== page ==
High-fat diet in pregnancy alters child genes?

News link

A mum’s high-fat diet during pregnancy can adversely alter her child’s genes (via epigenetic mechanisms) and cause weight gain and insulin resistance, according to new findings. Although this was a mice study, the same effects cannot be ruled out in us (humans)!


Sustained aerobic training increases neurogenesis in brain

News link

This is good news if you’re a marathon runner! Finnish scientists tell us that it might be possible to increase the neuron reserve of your hippocampus (and improve preconditions for learning and memory) by promoting neurogenesis (the birth of new brain cells) though sustained aerobic exercise, such as running. Nice side effect if you’re a fan of endurance training :-)


Organic growth set to double – but it won’t feed the planet alone

News link

Sales of organic food and drinks are expected to double by 2018, but this is not enough to feed the world. We need to produce enough food to feed our planet’s population of 7 billion. It breaks my heart that 805 million people go to bed hungry each night. And an additional 2 billion have a micro-nutrient deficiency. By 2050, there will be 9 billion of us on Earth… so the big question is: how will we fill 9 billion bowls by then?



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What has inspired you this week? What are your thoughts on some of these topics? Leave a comment and let us know!

Alex Ruani leads the research division at The Health Sciences Academy, where she and her team make sense of complex scientific literature and translate it into easy-to-understand practical concepts for students. She is a Harvard-trained scientific researcher who specialises in cravings and appetite neurobiology, nutrition biochemistry, and nutrigenomics. Besides investigating and teaching the latest advances in health and nutrition science, Alex makes it easier to be smarter with her free Science Catch-ups every other Thursday.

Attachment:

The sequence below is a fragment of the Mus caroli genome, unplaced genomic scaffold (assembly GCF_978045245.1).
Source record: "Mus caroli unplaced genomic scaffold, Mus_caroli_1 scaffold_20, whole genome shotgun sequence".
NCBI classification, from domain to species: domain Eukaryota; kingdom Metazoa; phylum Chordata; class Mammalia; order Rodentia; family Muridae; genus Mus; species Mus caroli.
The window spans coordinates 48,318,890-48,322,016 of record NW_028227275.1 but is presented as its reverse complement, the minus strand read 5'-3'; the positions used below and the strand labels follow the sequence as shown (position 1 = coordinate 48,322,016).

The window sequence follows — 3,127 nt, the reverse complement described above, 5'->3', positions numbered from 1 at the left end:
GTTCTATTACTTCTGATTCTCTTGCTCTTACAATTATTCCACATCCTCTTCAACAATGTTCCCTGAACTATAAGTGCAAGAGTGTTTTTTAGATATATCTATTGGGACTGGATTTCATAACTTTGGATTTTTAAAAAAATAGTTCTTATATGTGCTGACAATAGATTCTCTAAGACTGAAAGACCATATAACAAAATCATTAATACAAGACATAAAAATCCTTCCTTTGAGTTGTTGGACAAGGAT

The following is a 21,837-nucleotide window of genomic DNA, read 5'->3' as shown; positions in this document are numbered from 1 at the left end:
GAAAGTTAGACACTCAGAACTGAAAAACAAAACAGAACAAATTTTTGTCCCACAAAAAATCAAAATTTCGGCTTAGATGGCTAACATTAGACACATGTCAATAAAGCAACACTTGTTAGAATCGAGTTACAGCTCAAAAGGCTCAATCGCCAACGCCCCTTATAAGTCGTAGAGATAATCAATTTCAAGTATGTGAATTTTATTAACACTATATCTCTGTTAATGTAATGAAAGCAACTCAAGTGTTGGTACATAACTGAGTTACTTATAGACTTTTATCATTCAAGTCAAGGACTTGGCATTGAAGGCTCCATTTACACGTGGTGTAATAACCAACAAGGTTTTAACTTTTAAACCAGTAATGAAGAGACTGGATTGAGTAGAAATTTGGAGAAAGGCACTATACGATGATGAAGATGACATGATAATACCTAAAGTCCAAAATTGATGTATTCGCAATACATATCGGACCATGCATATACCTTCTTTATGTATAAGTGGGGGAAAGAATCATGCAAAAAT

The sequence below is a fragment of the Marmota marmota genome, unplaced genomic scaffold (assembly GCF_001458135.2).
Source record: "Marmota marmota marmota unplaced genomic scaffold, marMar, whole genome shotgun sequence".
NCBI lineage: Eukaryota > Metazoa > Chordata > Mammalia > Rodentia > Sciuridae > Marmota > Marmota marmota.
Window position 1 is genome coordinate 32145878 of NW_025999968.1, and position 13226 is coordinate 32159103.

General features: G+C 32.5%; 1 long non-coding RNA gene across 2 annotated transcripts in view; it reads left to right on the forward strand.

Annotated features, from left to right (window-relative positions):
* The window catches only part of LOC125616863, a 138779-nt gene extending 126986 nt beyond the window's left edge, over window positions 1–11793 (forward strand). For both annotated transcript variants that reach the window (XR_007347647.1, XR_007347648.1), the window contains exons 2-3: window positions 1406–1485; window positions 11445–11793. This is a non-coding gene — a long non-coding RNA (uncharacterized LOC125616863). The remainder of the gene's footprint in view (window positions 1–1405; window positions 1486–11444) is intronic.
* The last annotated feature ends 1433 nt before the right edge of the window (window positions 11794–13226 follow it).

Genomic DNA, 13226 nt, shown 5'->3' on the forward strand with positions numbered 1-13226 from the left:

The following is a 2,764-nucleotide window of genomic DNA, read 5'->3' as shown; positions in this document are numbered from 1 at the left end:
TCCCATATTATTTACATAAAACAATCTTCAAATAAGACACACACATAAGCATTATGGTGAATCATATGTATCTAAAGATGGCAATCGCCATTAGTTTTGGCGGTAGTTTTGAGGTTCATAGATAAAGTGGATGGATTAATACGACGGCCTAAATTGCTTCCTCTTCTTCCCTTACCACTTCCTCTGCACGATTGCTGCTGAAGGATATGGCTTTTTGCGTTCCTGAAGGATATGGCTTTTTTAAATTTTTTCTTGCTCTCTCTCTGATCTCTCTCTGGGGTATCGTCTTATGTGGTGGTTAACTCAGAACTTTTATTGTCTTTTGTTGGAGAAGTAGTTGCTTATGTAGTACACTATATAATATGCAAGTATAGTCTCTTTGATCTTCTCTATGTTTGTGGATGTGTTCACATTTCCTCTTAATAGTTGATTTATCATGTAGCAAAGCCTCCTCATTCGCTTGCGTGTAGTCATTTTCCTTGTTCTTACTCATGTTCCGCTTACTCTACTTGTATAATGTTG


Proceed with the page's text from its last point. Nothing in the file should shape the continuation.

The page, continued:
Connect with Alex via email.

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  • Malc Campbell-Scott

    Reply Reply February 13, 2016

    I am thoroughly enjoying these studies. They are so professionally scientific, and not based on theory, as much science is.

    I have only just started with the FREE introductory course, but I believe in the future I will be taking my studies much further.

    Thank you so much,


    • Alex

      Reply Reply March 10, 2016

      Malc – I love to hear you’re enjoying the science! Whether you join us or not, I’ll be here every other Thursday with more science, free of charge :-)

  • Malc Campbell-Scott

    Reply Reply March 18, 2016

    Thank you so much; I am thoroughly enjoying the wonderful science based health/nutrition information you have sent me.

    I really want to join you, but am not sure what course to choose.

    My goal is to teach people with mental health problems. I should imagine you know the effects of antipsychotic drugs. One major problem is the weight gain caused by these drugs. They also cause a problematic “craving” for carbohydrates.

    There is an opening in the NHS to deal with this subject.

    Could you advise me on which course would be suitable for this project.

    Kind regards,


  • Cathy Johnson Campbell

    Reply Reply May 16, 2016

    Hi there,
    Interesting as always.
    Have you read the full research report related to your headline: High-fat diet in pregnancy alters child genes?
    I’m curious as to what type of fat the mice were fed in the study you refer to. And what else was in each of the food sources provided.
    Do you have that info?
    Thanks :)